I loved Betty Zane Morris. She was my speech professor at Shorter University. I took the regular speech class; I got points off for speaking stilted. My roommate and best friend told me to stop talking like a disc jockey; I was a DJ on a local radio station in high school and college. I learned from Betty Zane how to be natural and engaging in public speaking. I did so well in speech class, so I decided to take her advanced class – Oral Interpretation.
I observed Betty Zane’s Oral Interpretation classes present The Book of Job and knew I could ace it. We had to read something with a dramatic flair – how hard is that? I stood up to read my first piece after hours of practicing and bombed. I can still feel the sweat on my neck and sick feeling in my stomach. It was humiliating – I was so bad I just stopped in the middle of the reading and sat down. I got an “F” for my wimpy performance. I was devastated in front of my favorite professor.
That evening, my sorority was holding an event that required our academic adviser to attend. Betty Zane was our adviser (Shorter was a small college). I avoided her all night. Betty Zane caught up with me after the event, and she asked me to walk with her. She put her arm around me as we walked and told me not to give up. Somehow in that warm exchange between professor and student – I found my voice. Her genuine concern gave me the courage to finish that class with a B. In addition to knowing that dramatic interpretation is not the way I best communicate – I discovered a voice, a point of view and a message that was uniquely my own.
Writing on Purpose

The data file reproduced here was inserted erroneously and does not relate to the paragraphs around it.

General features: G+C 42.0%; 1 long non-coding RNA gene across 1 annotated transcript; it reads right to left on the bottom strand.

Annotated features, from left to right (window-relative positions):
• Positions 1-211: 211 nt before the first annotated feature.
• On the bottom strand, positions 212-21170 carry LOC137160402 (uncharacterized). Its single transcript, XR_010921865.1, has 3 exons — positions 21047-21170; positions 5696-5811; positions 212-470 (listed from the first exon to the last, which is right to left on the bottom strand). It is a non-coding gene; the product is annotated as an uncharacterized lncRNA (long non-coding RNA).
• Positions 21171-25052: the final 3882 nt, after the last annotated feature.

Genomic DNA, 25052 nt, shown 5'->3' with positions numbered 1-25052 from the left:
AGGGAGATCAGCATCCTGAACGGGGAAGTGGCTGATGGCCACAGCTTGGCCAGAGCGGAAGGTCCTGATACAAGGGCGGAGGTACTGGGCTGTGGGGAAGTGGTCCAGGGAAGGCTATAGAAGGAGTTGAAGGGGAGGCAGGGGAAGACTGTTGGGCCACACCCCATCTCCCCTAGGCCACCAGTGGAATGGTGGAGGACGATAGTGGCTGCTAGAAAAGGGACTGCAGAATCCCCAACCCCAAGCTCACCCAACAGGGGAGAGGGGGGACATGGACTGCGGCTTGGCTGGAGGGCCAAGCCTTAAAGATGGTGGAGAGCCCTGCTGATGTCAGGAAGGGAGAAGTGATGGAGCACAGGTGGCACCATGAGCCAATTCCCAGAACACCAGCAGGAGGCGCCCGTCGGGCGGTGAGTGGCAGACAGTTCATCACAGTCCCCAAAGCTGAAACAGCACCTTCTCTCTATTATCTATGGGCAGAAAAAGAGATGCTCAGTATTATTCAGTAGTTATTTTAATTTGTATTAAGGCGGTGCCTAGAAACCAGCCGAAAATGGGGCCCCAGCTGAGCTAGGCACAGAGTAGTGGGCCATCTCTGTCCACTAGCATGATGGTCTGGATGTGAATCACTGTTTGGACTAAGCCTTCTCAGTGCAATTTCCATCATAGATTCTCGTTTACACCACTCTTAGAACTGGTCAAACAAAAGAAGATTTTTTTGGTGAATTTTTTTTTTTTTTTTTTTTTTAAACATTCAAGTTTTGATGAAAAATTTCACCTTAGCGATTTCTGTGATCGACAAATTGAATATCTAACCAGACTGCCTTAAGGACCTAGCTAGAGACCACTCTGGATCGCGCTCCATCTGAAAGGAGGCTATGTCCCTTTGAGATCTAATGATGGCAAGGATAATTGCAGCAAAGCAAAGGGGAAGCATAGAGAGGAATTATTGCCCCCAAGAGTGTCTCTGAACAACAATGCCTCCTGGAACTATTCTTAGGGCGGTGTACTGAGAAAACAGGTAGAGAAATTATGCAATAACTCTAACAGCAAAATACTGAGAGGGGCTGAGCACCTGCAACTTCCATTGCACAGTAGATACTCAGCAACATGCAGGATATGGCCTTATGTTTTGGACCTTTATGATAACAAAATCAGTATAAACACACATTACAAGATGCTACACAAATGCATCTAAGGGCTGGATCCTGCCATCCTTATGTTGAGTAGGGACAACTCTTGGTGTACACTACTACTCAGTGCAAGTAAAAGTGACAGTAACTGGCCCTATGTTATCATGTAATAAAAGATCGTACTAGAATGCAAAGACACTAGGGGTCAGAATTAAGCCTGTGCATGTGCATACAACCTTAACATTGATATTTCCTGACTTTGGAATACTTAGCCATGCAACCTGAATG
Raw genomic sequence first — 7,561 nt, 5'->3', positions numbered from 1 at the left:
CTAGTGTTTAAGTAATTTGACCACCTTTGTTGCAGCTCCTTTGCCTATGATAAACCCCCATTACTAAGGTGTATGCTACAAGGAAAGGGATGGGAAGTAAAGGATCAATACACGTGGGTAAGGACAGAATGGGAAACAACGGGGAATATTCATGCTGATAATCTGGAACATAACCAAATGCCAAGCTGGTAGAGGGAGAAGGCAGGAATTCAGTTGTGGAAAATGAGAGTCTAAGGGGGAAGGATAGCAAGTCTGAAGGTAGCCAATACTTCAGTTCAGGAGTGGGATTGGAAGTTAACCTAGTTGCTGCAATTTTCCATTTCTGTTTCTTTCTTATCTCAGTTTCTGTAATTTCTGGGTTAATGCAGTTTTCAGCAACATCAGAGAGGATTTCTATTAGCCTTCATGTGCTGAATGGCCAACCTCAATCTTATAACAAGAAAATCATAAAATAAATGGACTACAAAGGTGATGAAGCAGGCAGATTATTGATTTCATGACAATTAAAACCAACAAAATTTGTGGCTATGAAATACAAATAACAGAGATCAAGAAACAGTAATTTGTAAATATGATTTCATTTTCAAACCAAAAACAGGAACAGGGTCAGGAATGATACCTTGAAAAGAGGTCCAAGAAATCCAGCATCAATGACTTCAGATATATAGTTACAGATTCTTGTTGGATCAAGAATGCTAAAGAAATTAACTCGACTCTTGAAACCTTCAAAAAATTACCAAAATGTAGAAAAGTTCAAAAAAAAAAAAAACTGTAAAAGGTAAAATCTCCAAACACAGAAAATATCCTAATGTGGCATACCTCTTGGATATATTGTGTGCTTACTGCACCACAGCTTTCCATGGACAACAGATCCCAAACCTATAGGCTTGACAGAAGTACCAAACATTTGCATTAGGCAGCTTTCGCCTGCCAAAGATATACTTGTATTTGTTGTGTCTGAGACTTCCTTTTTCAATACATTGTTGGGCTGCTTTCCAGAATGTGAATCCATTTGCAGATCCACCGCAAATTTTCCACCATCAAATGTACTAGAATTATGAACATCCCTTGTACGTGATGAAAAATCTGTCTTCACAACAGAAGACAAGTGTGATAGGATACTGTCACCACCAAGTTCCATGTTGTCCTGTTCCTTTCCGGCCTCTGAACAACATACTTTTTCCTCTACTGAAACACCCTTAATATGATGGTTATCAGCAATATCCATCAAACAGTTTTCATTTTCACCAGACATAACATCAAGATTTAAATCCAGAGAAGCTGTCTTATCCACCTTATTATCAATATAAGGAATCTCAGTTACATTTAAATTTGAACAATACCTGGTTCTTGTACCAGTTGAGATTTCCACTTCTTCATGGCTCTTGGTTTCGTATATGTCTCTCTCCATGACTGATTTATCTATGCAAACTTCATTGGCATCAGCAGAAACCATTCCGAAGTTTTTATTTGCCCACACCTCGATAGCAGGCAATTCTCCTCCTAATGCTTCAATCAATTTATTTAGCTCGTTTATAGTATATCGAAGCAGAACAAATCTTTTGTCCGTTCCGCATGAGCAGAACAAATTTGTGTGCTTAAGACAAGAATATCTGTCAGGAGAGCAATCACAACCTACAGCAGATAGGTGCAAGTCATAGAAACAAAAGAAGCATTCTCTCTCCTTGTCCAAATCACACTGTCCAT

My voice is often confrontational, but honest. I want to give you something that will change the way you think or live. From my experiences, I would rather punch you with my words than bore you into complacency with platitudes. Authenticity is a priority, but it is excruciatingly difficult to write with that brand of honesty. There is always that inner dialogue second-guessing each phrase.
Transparency and emotional nakedness are not easy as pointed out by the authors of The Art of Column Writing. Brennan Manning, in Ragmuffin Gospel writes, “There is a beautiful transparency to honest disciples who never wear a false face and do not pretend to be anything but who they are.” Brennan’s wise writing has guided me through years of pain to find purpose: “In Love’s service, only wounded soldiers can serve.” — Brennan Manning, Abba’s Child: The Cry of the Heart for Intimate Belonging. My open wounds may help another. I want to write with purpose and power and on purpose.
The Art of Column Writing, quotes editor L. Kim Tan of the Boston Globe: “Voice is what makes a column good and personal”. The author comments that every writer is concerned with authenticity, but there is no formula for developing your voice. I know my “voice” as a young adult, like Karp is rough and gritty – a product of life.
Childhood was tempestuous, unpredictable, and insane – not unlike the rock tumbling kit I got as a kid. I would throw in a driveway rock with sand, grit and water. What seemed like weeks of churning on that noisy contraption an ugly rough rock transformed into a thing of beauty. While not physically homeless like Brianna, my heart was displaced from years of an emotionally battered youth. From that experience, for better or worse, my voice emerged.
Suzette Standring best describes reigning in the roughness as a polishing process. She describes your voice as a “rough-cut gem with a potential for brilliant facets.” Polishing, for a writer happens from writing and refining. My childhood, Betty Zane’s Oral Interpretation class, and a thousand other life events have tossed me around with the sand and grit. Every piece I produce, I am pulled out of the rock tumbler and tossed back in for more polishing. There is a hint of hope that one day I will come out of the process a gem of a writer – but I am not there yet. So, I toss myself back in for more polishing.